Saad: All right. Go for it.
Gillmor: All right. No, I’m asking you. You would argue that, and we can rewind the tape and see what you were arguing, or you can just repeat it. Then let’s examine that and see if it’s real.
Gillmor: OK. You would argue that…
Saad: I would argue that the tool helps define the social contract, and that when you reveal your email address on Facebook as a tool you are establishing a different social contract than when you reveal it by emailing Robert.
Gillmor: OK, so I would take that as what I consider to be an accurate implication. Which is that the users, if they suddenly rise up against Facebook and say, “Wait a minute. What you seem to be saying about we’re going to use our data is not what we think is the correct user contract.” You might have something there.
Saad: Well, I think that Facebook assumed that people want complete and total privacy and control. That has worked for them and that’s their social contract. They’re probably not a good cultural fit for the starting place of a broader Web-wide special network.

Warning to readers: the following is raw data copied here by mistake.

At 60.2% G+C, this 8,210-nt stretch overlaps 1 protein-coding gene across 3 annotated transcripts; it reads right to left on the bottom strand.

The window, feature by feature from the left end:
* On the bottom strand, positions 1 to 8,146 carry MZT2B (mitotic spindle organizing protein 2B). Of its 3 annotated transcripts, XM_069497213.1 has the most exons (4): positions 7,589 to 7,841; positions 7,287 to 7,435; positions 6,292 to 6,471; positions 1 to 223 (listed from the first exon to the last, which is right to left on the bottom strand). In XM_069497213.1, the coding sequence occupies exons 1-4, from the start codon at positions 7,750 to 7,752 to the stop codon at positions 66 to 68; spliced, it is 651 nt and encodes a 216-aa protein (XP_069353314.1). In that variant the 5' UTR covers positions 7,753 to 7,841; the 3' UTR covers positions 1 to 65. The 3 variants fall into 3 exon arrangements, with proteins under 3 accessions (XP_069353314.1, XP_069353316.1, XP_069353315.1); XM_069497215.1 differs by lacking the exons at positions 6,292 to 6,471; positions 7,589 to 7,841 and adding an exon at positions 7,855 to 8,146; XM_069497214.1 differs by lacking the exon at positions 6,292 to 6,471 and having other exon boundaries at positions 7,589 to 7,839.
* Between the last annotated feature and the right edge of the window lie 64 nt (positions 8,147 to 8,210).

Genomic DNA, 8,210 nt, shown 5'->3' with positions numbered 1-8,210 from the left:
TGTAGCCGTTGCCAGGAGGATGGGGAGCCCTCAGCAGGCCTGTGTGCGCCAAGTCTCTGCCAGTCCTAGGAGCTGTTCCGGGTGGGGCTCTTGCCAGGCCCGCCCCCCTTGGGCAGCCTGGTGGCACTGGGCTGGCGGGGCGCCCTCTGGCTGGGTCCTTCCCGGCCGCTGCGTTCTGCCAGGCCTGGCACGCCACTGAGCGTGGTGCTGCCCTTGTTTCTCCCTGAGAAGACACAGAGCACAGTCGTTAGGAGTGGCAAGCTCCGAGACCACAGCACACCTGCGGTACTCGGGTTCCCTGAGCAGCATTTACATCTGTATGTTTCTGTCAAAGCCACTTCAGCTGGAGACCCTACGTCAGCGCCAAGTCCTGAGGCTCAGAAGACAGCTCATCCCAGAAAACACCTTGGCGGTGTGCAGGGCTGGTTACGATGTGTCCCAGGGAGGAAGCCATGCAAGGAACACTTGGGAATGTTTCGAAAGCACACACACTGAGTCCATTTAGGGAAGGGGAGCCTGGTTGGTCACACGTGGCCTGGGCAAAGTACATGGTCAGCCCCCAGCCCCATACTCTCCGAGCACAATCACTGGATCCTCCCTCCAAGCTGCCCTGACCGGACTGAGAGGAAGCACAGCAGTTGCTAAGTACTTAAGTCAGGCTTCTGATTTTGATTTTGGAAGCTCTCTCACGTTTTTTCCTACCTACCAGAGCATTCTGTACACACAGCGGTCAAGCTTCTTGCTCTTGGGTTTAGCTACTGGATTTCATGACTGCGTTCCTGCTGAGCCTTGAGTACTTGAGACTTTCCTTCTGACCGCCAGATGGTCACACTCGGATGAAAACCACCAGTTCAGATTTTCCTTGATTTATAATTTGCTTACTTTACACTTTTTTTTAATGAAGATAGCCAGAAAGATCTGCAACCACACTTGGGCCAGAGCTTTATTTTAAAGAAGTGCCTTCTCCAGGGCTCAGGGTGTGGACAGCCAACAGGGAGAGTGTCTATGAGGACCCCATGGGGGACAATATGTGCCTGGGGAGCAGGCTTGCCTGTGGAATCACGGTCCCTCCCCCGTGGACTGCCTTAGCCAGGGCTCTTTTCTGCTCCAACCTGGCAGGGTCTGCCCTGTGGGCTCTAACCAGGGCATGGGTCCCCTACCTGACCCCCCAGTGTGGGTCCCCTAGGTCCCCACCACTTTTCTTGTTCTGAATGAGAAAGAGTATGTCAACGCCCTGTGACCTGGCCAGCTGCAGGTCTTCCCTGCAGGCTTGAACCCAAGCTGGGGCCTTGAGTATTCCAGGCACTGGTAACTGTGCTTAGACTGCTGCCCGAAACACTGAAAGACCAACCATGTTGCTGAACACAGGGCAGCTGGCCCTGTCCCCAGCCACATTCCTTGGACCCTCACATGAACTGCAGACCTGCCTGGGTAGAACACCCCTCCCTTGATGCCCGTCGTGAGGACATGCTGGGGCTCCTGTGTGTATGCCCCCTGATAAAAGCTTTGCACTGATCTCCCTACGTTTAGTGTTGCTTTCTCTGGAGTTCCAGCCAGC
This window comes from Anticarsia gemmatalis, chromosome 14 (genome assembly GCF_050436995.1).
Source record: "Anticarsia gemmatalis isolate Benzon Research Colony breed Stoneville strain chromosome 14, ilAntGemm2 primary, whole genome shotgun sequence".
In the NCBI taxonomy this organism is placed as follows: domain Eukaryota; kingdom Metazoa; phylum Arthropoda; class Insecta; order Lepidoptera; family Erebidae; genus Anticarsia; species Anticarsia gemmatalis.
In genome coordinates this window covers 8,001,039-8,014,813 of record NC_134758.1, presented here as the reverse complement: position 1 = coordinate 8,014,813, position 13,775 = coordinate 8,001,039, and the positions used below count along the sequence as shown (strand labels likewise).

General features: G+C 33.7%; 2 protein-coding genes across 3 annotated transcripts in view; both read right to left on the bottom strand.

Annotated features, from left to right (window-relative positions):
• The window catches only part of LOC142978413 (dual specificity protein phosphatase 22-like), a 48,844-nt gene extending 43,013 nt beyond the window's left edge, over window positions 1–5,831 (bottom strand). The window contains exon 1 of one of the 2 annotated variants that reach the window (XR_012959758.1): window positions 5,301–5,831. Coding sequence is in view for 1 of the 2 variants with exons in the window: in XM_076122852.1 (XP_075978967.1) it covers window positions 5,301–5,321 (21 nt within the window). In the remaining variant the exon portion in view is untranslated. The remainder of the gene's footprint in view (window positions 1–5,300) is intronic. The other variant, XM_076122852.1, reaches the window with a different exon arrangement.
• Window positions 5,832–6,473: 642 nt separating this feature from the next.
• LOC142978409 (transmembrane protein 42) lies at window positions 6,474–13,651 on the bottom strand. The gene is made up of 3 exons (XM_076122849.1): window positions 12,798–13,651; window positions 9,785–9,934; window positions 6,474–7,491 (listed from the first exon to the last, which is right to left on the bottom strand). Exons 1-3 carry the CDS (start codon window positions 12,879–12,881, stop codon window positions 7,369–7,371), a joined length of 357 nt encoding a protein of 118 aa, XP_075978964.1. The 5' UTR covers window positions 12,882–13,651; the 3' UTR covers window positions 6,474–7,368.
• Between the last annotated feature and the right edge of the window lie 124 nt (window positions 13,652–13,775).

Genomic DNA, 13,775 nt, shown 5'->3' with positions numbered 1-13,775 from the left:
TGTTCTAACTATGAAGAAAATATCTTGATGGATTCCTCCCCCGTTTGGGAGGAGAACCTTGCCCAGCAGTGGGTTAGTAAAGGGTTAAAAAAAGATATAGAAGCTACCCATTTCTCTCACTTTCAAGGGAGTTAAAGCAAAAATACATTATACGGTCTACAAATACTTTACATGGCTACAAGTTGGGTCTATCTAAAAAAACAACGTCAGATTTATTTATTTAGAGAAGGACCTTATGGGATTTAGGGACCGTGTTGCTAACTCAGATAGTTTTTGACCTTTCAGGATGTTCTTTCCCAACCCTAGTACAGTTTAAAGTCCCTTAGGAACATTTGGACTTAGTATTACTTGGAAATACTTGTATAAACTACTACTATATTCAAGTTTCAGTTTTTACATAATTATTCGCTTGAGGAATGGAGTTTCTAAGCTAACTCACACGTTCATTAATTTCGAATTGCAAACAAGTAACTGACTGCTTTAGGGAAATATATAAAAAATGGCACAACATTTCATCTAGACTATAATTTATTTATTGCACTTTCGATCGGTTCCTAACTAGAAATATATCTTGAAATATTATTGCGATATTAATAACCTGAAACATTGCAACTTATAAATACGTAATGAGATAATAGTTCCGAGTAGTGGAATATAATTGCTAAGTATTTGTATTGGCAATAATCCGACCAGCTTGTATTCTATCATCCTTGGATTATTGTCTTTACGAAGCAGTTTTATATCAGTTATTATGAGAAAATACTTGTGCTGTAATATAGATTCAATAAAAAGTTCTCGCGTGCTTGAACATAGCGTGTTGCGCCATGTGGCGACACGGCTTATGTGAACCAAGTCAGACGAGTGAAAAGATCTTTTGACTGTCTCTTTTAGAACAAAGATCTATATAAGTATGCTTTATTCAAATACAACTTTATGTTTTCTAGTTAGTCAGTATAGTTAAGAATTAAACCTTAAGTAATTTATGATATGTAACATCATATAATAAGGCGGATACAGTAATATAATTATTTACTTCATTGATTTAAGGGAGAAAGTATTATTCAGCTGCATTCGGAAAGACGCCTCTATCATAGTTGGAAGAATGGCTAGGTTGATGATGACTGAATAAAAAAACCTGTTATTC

Gillmor: Who is a good cultural fit? I mean, who is the pope in this argument?
Saad: I don’t think there is a pope.
Gillmor: Well, you were implying that Gmail somehow had more clarity in terms of their user contract and as we know they may be making some strides to fix some of the problems that they have with user contracts and privacy, but they’re not there yet.
Saad: I don’t think there is a good default position.
Gillmor: Marc Canter suggested earlier in this call that Microsoft might be the only vendor actually has a clear rational statement about the data. Is that correct, Marc?
Saad: I think the user is the only one with a clear rational statement about their own data and there is no good default setting. I think that when you friend someone or create a relationship with them we’re going to actually have to include an additional checkbox that says, “This user can repurpose my data that I’m revealing to them in this tool.”
Gillmor: Hey, now you’re talking. That’s the part I agreed about.
Saad: I don’t think a particular vendor is going to be the pope or the controlling… I don’t even think data portability project can define that for users. I think the only term worth defining…